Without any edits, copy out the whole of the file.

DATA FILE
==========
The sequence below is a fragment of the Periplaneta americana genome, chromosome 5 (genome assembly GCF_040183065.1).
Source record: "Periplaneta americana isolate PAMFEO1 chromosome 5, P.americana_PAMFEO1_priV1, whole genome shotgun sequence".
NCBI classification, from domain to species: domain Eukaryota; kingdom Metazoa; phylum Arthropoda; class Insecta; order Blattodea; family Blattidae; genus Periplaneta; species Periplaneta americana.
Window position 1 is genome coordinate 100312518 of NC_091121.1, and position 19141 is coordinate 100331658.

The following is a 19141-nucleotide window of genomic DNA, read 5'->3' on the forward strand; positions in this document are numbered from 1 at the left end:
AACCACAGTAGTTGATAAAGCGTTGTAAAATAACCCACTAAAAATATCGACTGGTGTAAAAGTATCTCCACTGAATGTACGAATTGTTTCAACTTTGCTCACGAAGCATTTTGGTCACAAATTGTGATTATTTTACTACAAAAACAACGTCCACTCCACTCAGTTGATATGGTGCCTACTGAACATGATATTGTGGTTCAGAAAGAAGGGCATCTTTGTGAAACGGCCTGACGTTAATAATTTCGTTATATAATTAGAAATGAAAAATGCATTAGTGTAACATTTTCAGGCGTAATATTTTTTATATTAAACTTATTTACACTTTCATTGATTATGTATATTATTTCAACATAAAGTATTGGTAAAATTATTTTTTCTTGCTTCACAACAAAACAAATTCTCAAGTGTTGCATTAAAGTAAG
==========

The sequence below is a fragment of the Periplaneta americana genome, chromosome 5 (genome assembly GCF_040183065.1).
Source record: "Periplaneta americana isolate PAMFEO1 chromosome 5, P.americana_PAMFEO1_priV1, whole genome shotgun sequence".
NCBI classification, from domain to species: domain Eukaryota; kingdom Metazoa; phylum Arthropoda; class Insecta; order Blattodea; family Blattidae; genus Periplaneta; species Periplaneta americana.
Window position 1 is genome coordinate 100312518 of NC_091121.1, and position 19141 is coordinate 100331658.

The following is a 19141-nucleotide window of genomic DNA, read 5'->3' on the forward strand; positions in this document are numbered from 1 at the left end:
AACCACAGTAGTTGATAAAGCGTTGTAAAATAACCCACTAAAAATATCGACTGGTGTAAAAGTATCTCCACTGAATGTACGAATTGTTTCAACTTTGCTCACGAAGCATTTTGGTCACAAATTGTGATTATTTTACTACAAAAACAACGTCCACTCCACTCAGTTGATATGGTGCCTACTGAACATGATATTGTGGTTCAGAAAGAAGGGCATCTTTGTGAAACGGCCTGACGTTAATAATTTCGTTATATAATTAGAAATGAAAAATGCATTAGTGTAACATTTTCAGGCGTAATATTTTTTATATTAAACTTATTTACACTTTCATTGATTATGTATATTATTTCAACATAAAGTATTGGTAAAATTATTTTTTCTTGCTTCACAACAAAACAAATTCTCAAGTGTTGCATTAAAGTAAG